Today all American colleges and universities are bound by the rules of the National Collegiate Athletic Association (NCAA) regarding the amateur status of their athletes. No student-athlete may compete in a sport in which he or she received compensation elsewhere. Prior to the NCAA’s founding in 1906, rules concerning pay-for-play seem to have been adopted and enforced locally, informally, and inconsistently. Amherst’s first encounter with the issue occurred in 1901 and came to a head the following year with the so-called “Kane controversy,” which was partly responsible for Amherst’s withdrawal from the Tri-Collegiate League (Amherst, Wesleyan and Williams, now known as the “Little Three”). Let’s take a look at this controversy.
At the start of the 1902 baseball season, a new set of Tri-Collegiate League rules governing student eligibility — and more importantly, the question of how those rules should be interpreted — had the entire college in confusion and uproar. In April of the previous year, representatives of the three colleges had met in Springfield to discuss professionalism. At that meeting, one player at each of the colleges was identified as having taken money for baseball, and their eligibility was challenged. At Amherst, the player in question was an outstanding left-handed pitcher named John F. Dunleavy (AC 1904). Dunleavy had definite aspirations to play major league ball and had been touted by scouts when he played a season for Malone (N.Y.) in the Northern League.
In the spring of 1902, Amherst’s star sophomore was barred from playing because of his involvement with the Malone team, and he would never play for Amherst again. However, this did not prevent team manager Swift from hiring Dunleavy as a coach. “Dunleavy’s experience as a ball player makes him especially fitted for the position,” the Amherst Student reported on March 1 — while at the same time making him unfitted for playing. And, indeed, Dunleavy’s baseball skills were bona fide: he eventually left Amherst after his junior year and played three major-league seasons with the St. Louis Cardinals, followed by a string of engagements with minor league clubs through at least 1910.
It might be said that the Dunleavy case was one of several that were instrumental in establishing eligibility rules regarding professionalism, at least within the Tri-Collegiate League; and it probably also had an effect on the rules set up nationally by the NCAA after 1906.
The Kane controversy, on the other hand, presented an early case study on how those rules were to be enforced.
Frank Kane (AC 1904) came to Amherst from Maine and established himself as a talented and popular athlete. He served as gymnasium director for his class and was a very effective pitcher. If his entry from the Olio yearbook is a fair indication, he was known among his Amherst classmates for a certain rustic manliness:
“What the newspapers [had] to say about him” was plenty. Controversy started brewing on April 25, 1902, when the Wesleyan members of the Tri-Collegiate League brought charges against Kane for receiving pay for playing baseball for two teams in Maine the previous summer; further, that he played under an assumed name so as to avoid detection; and also that while he had ostensibly worked in an insurance office in Waterville that summer, “eye witnesses” there never saw him actually working in the office, and that therefore there was a strong appearance that he had merely been paid to play baseball.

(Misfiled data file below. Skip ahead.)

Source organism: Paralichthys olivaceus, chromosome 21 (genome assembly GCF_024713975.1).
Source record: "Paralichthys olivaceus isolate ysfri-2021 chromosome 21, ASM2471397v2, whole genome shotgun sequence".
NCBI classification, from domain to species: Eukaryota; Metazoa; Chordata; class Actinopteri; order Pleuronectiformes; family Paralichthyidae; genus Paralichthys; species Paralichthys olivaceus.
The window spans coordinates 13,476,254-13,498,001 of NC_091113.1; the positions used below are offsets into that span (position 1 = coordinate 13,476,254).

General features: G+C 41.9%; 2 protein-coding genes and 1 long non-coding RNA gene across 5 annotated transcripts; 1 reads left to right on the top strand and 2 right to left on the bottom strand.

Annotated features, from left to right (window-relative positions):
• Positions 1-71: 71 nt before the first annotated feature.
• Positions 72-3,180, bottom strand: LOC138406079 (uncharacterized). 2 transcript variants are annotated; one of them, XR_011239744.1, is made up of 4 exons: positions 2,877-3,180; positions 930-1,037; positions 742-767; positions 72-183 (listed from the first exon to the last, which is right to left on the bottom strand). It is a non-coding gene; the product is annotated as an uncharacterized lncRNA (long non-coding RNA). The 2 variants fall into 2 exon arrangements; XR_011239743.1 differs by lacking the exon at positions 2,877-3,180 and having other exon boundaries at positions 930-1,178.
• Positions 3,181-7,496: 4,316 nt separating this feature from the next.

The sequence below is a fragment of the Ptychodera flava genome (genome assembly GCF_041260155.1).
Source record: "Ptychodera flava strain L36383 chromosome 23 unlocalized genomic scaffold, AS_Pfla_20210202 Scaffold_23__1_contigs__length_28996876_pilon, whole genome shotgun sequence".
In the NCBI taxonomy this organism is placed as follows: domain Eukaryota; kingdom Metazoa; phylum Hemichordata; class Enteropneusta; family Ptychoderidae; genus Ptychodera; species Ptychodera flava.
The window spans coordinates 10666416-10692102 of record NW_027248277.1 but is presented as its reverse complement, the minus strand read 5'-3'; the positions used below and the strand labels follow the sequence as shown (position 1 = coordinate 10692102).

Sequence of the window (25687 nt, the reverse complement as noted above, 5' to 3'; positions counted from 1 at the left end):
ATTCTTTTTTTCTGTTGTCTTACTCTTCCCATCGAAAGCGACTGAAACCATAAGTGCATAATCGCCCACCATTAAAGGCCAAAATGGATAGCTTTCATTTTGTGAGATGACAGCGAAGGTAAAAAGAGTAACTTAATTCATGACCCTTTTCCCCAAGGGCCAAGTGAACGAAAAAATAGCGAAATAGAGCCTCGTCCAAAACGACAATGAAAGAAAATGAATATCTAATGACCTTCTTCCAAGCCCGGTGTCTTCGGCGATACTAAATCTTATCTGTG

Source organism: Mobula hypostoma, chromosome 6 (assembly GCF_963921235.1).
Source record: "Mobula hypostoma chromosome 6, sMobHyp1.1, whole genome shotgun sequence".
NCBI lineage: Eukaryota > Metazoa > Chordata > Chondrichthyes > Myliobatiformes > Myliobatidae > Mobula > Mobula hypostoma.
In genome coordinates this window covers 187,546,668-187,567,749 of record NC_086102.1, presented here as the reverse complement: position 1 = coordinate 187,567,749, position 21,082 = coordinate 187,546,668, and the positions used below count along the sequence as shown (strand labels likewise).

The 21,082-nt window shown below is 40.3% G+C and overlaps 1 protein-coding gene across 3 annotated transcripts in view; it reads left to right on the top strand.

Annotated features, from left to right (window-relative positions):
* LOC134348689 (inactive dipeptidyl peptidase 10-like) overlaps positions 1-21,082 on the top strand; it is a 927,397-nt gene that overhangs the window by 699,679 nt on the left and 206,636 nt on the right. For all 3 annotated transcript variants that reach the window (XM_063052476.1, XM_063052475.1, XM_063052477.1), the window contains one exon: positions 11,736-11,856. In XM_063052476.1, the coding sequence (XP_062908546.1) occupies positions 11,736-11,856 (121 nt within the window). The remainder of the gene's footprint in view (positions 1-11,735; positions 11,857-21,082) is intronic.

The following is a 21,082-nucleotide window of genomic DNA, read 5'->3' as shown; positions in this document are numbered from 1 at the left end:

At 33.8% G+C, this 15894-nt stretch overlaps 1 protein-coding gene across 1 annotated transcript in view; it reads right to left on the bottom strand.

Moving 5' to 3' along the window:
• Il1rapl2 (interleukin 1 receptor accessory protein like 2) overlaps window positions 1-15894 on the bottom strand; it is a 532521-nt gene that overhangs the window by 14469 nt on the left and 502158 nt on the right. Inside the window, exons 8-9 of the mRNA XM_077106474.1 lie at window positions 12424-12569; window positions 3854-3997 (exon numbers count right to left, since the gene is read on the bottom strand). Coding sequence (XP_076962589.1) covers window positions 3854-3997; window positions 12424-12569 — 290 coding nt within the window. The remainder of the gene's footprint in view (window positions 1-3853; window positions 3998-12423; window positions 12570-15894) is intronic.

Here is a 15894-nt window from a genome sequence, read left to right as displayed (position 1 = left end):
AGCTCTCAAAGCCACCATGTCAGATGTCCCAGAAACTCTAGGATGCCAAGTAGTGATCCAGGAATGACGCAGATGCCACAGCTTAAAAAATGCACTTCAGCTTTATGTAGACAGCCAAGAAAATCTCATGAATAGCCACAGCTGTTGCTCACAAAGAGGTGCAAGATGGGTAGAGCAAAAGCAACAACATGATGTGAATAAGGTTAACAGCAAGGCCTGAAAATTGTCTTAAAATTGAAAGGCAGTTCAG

After examining Kane on these charges, a “Faculty Committee on Eligibility” received “affidavits” from the managers of the two teams he had played for, stating that he had not received any remuneration. It also had a letter from his employer stating that Kane “worked regularly for me as a clerk in my office during the months of July and August.” As to playing under an assumed name, the committee “found that … there was nothing in the constitution on the eligibility rules to debar a man for [this], and further that it had been frequently permitted”! Kane was acquitted of all the charges.
In the meantime, Kane continued to play ball, and very effectively indeed, as shown in the box score below of the Tri-Collegiate championship game that Williams played under protest. Kane struck out ten Williams batters.
This was how formal charges were handled under the Tri-Collegiate rules: investigated and ruled upon by a supposedly unbiased and honorable faculty committee at the defendant’s host institution. Not surprisingly, Wesleyan appealed the committee’s decision. The league scheduled a hearing in Springfield on the evening of May 9, 1902. The arguments essentially came down to circumstantial evidence, not entirely credible testimony, and a strong whiff of insincerity. By the time the parties adjourned at 1 a.m., the vote was 2-1 to declare Kane ineligible. The whole outcome was reported in great detail in a special issue of the Amherst Student of May 12:
Kane’s ouster from Tri-Collegiate play was, according to Amherst administrators, the last straw in what was vaguely referred to as an increasingly strained relationship with Wesleyan and Williams. At a mass meeting of students, faculty and administrators, the college decided to withdraw from the league at the end of the season. This decision not only affected baseball, but all Amherst athletic teams in the following year. Interestingly, Frank Kane was allowed to play on the team for the 1903 season, since the only rules he officially violated were those of the Tri-Collegiate League. A few years later, Amherst would be bound by much more comprehensive NCAA rules regarding pay-for-play.